Less than a minute into the record and you hear the pizzicato of Tim Charles’ violin behind Xenoyr, the first taste of some of the best violin you will hear in rock. It’s not just violin that Tim provides either, and 90 seconds into the record his clean vocals enter to counterpoint the growling tones. His voice is smooth, clear, strong and covers an impressive range when combined with falsetto. Pulled back in the mix, some have confused production volume with strength and depth, but I just don’t know how you could hold those notes so perfectly with a weak voice. Mind you what you hear in the opener is merely a taste of what’s to come.
At the half way point of the 12 minute opener as the noise is reduced to two soft acoustic guitars, Tim’s violin slowly, tentatively creeps into the music adding that extra layer. Look I don’t know the technicalities of playing violin, I just think it is the best instrument ever invented, but Tim extracts a huge variety of sounds in a short space of time. I could listen, no I have listened, to that two minutes over and over completely entranced and he hasn’t even scratched the surface of what you will hear over the next hour and a bit. Strap yourself in music lovers, because a minute later and the whole thing explodes once more with guitar, bass, drums, violin and growling vocals bringing the song to a dramatic close.
It’s only in the second song, “Xenoflux”, that the bass appears in the spotlight, and even more so in “Of the Leper Butterflies”, leading the introduction and laying down some great melodic backbone that continues through the song. Even still, the bass never really dominates front and centre on the record and given the lack of a wall of synth and computer samples it’s the right role.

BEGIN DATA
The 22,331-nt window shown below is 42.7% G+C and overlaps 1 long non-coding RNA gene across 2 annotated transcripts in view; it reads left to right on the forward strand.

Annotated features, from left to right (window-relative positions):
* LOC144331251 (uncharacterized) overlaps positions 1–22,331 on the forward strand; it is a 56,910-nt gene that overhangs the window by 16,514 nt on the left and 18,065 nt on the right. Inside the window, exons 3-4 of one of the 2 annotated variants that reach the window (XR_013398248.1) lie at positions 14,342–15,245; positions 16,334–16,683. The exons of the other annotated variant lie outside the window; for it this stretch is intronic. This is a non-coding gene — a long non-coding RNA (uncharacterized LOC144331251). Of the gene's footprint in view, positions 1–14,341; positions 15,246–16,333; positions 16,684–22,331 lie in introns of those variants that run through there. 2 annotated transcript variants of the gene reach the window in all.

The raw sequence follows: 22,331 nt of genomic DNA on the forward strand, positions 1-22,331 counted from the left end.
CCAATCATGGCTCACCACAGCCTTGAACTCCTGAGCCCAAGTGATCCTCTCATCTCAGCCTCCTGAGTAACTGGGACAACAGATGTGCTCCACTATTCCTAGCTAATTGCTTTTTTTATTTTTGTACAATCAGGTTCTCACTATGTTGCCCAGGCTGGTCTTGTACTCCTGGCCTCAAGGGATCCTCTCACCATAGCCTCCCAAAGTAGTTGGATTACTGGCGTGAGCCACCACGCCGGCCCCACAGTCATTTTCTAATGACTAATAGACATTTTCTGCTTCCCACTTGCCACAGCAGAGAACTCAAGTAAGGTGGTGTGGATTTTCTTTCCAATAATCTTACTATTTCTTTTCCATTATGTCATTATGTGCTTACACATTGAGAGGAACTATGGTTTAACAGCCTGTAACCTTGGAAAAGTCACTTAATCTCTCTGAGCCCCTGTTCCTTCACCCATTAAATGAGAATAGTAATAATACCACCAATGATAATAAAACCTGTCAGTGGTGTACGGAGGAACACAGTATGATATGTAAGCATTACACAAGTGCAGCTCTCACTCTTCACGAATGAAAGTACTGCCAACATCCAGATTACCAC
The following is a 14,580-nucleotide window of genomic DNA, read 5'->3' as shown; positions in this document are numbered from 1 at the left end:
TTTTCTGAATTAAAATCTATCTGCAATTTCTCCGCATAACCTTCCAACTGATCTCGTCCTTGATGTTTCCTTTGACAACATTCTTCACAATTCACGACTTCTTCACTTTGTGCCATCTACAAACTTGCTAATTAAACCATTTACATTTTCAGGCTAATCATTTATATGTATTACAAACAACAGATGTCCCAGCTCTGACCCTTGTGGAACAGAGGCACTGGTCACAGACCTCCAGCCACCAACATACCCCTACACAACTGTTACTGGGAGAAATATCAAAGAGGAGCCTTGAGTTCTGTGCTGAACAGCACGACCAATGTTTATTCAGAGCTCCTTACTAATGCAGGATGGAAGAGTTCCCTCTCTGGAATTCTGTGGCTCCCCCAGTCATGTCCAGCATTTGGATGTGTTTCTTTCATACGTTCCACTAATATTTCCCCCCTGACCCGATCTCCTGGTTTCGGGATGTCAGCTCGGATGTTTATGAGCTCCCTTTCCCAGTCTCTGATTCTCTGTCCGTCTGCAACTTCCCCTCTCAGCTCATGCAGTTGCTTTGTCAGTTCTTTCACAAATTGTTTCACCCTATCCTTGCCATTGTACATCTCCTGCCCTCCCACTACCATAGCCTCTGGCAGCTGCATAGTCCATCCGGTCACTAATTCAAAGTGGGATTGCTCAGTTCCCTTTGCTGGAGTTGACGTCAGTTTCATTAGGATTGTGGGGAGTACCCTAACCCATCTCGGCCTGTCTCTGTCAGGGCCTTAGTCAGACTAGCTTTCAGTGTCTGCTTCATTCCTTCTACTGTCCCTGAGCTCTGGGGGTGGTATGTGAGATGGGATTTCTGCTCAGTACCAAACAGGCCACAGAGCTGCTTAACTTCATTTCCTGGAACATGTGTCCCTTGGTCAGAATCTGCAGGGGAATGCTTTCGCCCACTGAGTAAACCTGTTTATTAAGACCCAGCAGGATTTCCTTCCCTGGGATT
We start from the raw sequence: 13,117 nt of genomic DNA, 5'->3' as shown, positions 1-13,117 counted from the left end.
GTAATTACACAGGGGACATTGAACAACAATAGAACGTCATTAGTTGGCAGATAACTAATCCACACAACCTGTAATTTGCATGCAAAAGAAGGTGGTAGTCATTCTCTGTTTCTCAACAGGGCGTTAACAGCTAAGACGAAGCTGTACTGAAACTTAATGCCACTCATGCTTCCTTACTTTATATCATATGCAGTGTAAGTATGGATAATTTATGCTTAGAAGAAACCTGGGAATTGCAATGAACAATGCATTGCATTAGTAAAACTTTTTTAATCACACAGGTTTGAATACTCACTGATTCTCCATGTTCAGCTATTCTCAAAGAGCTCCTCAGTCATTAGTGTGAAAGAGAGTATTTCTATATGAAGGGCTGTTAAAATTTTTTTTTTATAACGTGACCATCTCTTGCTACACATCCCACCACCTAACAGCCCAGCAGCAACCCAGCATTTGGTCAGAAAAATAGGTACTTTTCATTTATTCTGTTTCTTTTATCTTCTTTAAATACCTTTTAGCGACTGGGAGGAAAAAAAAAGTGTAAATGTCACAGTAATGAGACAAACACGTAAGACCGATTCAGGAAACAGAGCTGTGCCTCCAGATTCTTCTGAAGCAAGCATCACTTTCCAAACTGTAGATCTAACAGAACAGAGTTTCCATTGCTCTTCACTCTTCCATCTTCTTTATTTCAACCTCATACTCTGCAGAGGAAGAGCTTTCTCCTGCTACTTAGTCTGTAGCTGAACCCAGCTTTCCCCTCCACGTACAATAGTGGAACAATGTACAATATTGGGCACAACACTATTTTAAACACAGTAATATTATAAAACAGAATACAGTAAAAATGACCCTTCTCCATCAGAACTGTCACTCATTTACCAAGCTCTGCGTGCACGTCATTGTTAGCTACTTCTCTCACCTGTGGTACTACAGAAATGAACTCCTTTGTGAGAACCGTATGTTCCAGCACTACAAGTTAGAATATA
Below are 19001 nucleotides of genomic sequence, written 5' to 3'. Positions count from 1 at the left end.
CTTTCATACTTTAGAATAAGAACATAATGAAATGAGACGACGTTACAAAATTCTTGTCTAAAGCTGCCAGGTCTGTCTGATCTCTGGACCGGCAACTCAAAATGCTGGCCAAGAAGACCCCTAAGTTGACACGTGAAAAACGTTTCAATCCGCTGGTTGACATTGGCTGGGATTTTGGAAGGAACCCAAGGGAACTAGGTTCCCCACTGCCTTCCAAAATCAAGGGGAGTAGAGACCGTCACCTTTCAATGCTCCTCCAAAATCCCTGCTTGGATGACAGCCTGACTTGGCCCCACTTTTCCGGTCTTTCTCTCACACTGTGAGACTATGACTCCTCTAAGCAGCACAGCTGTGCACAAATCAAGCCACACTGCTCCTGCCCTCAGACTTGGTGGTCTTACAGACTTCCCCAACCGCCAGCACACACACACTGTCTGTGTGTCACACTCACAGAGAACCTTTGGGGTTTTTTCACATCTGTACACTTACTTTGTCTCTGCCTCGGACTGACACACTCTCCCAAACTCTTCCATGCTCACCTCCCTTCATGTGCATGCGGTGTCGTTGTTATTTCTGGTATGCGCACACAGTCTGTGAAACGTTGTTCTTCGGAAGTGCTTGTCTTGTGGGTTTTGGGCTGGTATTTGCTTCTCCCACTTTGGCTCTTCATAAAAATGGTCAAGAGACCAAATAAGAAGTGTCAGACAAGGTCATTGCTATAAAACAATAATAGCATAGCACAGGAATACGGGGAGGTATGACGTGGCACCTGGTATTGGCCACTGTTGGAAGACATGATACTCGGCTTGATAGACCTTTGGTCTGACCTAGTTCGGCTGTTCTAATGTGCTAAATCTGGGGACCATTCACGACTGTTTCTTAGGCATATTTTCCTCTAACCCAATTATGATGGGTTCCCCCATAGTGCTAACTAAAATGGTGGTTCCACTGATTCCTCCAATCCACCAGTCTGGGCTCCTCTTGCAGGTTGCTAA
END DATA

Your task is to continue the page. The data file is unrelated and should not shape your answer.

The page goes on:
The songs are long and each one is a musical journey that would make any progressive rock band proud, passing through a variety of themes and emotions. They way the instruments and vocals interact is superb as they step forward then pull back without ever really leaving. Even during the quiet moments you still feel the influence of the silent instruments despite their absence, or perhaps because of it. Each listen reveals more secrets, more depth, and more reason to love Portal of I.
I first met Tim Charles at an Explosions in the Sky gig. He was just a face in the crowd and I had given a thumbs up to his sleepmakeswaves T-shirt, which he responded to by almost climbing over the crowd to talk to me and sing the praises of the Sydney band. It was obvious that apart from being a talker, he couldn’t speak of other bands highly enough. Similarly when I had a brief chat a few weeks ago with Xenoyr he was genuinely excited about the response to Portal of I but very humble, and like with Tim he was quick to talk about other bands he likes. It’s no wonder that the record is not a vehicle for a Prima Donna.
There’s a lot more I’d like to say about the record and band but I’m going to save that discussion for an interview, so please watch out for that. In the meantime there are dozens of reviews out there (I particularly like Matt Cerami’s on Metal Infection) and plenty of comment from metal fans to read (they really are an excitable bunch that don’t hold back on their opinions). This record hasn’t come quickly, and if that’s how long it takes to create something like this, then I’m prepared to wait for the next one.
Posted by Gilbert Potts